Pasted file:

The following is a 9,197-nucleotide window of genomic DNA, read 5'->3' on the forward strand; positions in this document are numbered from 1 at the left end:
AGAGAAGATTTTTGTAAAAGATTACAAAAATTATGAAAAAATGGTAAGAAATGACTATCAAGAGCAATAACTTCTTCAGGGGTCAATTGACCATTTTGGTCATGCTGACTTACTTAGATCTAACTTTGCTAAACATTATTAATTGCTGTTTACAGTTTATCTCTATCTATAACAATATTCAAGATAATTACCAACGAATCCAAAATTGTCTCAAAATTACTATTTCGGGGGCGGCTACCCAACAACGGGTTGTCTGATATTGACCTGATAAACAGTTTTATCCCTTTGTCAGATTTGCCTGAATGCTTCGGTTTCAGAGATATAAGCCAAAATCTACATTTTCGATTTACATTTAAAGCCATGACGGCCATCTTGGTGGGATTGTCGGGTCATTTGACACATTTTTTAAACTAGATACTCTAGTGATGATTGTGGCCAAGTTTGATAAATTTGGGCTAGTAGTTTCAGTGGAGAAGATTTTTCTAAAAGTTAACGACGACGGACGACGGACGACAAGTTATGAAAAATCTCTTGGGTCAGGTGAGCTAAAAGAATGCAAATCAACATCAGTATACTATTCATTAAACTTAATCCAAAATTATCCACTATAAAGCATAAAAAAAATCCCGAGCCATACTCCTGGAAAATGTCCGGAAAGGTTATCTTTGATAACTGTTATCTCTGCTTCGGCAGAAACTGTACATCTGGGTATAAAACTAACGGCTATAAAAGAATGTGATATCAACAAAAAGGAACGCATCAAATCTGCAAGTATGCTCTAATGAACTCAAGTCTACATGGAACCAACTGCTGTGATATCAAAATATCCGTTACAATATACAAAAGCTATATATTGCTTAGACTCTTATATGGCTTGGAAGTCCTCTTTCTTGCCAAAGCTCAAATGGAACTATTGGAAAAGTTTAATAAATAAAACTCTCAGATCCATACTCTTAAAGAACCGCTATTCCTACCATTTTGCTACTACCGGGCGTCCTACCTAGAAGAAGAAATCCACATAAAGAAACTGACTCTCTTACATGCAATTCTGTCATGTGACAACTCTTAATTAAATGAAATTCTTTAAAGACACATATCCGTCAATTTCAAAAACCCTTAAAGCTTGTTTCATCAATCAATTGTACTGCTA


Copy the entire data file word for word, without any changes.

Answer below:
The following is a 9,197-nucleotide window of genomic DNA, read 5'->3' on the forward strand; positions in this document are numbered from 1 at the left end:
AGAGAAGATTTTTGTAAAAGATTACAAAAATTATGAAAAAATGGTAAGAAATGACTATCAAGAGCAATAACTTCTTCAGGGGTCAATTGACCATTTTGGTCATGCTGACTTACTTAGATCTAACTTTGCTAAACATTATTAATTGCTGTTTACAGTTTATCTCTATCTATAACAATATTCAAGATAATTACCAACGAATCCAAAATTGTCTCAAAATTACTATTTCGGGGGCGGCTACCCAACAACGGGTTGTCTGATATTGACCTGATAAACAGTTTTATCCCTTTGTCAGATTTGCCTGAATGCTTCGGTTTCAGAGATATAAGCCAAAATCTACATTTTCGATTTACATTTAAAGCCATGACGGCCATCTTGGTGGGATTGTCGGGTCATTTGACACATTTTTTAAACTAGATACTCTAGTGATGATTGTGGCCAAGTTTGATAAATTTGGGCTAGTAGTTTCAGTGGAGAAGATTTTTCTAAAAGTTAACGACGACGGACGACGGACGACAAGTTATGAAAAATCTCTTGGGTCAGGTGAGCTAAAAGAATGCAAATCAACATCAGTATACTATTCATTAAACTTAATCCAAAATTATCCACTATAAAGCATAAAAAAAATCCCGAGCCATACTCCTGGAAAATGTCCGGAAAGGTTATCTTTGATAACTGTTATCTCTGCTTCGGCAGAAACTGTACATCTGGGTATAAAACTAACGGCTATAAAAGAATGTGATATCAACAAAAAGGAACGCATCAAATCTGCAAGTATGCTCTAATGAACTCAAGTCTACATGGAACCAACTGCTGTGATATCAAAATATCCGTTACAATATACAAAAGCTATATATTGCTTAGACTCTTATATGGCTTGGAAGTCCTCTTTCTTGCCAAAGCTCAAATGGAACTATTGGAAAAGTTTAATAAATAAAACTCTCAGATCCATACTCTTAAAGAACCGCTATTCCTACCATTTTGCTACTACCGGGCGTCCTACCTAGAAGAAGAAATCCACATAAAGAAACTGACTCTCTTACATGCAATTCTGTCATGTGACAACTCTTAATTAAATGAAATTCTTTAAAGACACATATCCGTCAATTTCAAAAACCCTTAAAGCTTGTTTCATCAATCAATTGTACTGCTA